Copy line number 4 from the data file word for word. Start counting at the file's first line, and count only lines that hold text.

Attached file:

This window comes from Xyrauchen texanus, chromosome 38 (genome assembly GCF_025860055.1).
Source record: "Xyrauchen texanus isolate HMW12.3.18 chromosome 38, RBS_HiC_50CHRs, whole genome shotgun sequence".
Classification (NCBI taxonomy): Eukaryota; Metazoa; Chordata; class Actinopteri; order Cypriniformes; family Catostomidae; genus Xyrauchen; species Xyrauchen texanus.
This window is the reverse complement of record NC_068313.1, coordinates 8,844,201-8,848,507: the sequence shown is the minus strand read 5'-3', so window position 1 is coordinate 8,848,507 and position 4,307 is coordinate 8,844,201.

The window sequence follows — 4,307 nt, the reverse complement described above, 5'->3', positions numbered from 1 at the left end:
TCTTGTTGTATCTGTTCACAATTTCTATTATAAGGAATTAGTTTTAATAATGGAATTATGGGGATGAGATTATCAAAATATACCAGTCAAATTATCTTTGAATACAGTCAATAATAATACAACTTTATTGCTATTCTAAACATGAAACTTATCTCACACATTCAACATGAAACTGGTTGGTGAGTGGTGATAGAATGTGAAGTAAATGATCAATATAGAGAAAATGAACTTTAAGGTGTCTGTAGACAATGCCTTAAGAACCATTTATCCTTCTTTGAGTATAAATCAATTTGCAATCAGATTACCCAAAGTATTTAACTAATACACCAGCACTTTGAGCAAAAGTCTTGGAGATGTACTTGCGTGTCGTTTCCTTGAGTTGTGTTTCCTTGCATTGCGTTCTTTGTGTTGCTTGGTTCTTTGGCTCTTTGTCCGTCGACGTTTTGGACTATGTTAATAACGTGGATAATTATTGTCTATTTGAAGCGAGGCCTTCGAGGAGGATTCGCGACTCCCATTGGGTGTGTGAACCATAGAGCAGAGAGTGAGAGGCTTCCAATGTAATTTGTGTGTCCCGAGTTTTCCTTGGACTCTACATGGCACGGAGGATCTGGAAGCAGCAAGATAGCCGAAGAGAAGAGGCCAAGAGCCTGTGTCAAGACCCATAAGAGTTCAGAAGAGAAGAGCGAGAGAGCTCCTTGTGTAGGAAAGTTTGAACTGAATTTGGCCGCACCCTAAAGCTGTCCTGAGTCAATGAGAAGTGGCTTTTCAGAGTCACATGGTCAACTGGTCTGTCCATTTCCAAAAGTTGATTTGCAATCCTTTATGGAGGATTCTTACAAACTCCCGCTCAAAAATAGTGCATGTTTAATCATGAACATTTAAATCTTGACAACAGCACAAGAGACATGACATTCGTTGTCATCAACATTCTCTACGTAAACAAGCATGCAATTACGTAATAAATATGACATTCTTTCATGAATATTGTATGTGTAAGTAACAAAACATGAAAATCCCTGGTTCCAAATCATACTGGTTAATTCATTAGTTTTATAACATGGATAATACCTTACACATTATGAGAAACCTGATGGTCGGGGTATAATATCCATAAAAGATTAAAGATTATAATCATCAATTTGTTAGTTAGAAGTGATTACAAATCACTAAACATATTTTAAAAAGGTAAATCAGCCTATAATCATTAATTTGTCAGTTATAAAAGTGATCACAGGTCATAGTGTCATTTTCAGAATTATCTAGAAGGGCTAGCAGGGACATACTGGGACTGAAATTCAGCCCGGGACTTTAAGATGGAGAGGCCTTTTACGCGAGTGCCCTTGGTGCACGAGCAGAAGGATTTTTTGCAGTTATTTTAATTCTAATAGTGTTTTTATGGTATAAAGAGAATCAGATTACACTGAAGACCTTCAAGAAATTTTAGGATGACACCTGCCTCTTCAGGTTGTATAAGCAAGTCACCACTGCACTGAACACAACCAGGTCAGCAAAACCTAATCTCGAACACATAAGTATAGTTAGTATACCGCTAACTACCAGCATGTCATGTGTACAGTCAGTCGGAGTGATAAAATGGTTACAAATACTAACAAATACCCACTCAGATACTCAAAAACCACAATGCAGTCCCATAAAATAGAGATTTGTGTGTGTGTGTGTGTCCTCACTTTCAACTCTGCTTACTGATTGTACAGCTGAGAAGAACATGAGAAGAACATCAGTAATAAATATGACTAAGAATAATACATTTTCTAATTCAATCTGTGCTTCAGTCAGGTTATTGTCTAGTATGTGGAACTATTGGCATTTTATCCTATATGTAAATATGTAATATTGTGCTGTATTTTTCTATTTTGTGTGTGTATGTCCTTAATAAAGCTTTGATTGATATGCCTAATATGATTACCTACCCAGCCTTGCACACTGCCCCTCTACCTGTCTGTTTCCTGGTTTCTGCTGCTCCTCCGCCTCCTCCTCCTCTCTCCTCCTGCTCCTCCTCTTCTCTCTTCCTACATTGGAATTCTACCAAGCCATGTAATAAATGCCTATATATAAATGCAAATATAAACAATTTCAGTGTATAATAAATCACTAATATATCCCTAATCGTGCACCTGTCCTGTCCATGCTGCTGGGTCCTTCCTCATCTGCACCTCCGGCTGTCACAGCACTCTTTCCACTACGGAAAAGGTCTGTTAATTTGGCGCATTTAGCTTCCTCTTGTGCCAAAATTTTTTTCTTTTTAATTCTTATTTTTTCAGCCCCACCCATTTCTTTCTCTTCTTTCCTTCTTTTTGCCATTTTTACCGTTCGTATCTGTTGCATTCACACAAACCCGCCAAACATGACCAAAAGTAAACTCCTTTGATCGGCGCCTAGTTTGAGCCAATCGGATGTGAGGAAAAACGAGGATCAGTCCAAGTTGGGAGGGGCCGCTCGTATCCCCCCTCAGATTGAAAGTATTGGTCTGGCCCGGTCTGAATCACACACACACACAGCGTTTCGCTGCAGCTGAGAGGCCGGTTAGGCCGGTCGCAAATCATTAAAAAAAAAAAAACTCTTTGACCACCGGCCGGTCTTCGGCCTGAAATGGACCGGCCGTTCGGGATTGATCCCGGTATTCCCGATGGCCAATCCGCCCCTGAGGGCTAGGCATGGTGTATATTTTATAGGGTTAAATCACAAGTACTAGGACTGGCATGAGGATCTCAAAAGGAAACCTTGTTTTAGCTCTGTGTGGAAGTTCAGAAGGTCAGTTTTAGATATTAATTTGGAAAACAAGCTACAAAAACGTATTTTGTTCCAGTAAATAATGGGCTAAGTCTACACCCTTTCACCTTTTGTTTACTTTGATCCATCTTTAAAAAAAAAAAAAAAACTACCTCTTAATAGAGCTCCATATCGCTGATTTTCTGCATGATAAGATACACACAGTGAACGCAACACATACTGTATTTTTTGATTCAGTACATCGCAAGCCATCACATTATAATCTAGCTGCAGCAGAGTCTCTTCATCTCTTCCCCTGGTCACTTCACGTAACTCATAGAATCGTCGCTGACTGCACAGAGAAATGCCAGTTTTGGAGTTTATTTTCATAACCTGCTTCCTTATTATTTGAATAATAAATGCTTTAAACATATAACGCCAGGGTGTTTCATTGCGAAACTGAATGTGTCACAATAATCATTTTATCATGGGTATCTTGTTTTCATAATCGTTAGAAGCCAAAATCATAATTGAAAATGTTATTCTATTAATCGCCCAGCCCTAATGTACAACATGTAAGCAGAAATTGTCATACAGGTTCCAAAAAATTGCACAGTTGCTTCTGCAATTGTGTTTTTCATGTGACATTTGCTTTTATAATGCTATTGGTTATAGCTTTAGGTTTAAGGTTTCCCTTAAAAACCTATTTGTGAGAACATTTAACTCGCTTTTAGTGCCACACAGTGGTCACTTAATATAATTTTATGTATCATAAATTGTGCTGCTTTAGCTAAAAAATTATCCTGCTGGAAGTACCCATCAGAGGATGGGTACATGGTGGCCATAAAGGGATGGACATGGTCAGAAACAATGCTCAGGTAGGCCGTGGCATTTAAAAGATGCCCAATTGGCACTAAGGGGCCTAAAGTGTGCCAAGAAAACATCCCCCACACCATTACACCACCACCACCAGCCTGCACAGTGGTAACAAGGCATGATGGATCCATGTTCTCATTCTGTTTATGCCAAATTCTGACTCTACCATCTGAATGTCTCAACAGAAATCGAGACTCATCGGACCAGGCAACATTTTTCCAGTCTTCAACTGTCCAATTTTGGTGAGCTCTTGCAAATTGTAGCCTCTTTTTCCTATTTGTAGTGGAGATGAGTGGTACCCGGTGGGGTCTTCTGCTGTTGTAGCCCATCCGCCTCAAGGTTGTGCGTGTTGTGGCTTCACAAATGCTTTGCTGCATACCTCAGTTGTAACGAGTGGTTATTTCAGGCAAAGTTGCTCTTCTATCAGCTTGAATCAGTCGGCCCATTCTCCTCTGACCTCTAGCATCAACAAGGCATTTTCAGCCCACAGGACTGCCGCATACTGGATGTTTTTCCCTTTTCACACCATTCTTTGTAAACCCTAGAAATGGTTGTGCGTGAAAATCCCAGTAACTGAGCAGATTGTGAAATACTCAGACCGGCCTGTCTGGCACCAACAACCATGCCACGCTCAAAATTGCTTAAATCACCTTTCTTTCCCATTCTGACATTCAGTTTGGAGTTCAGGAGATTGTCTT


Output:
This window is the reverse complement of record NC_068313.1, coordinates 8,844,201-8,848,507: the sequence shown is the minus strand read 5'-3', so window position 1 is coordinate 8,848,507 and position 4,307 is coordinate 8,844,201.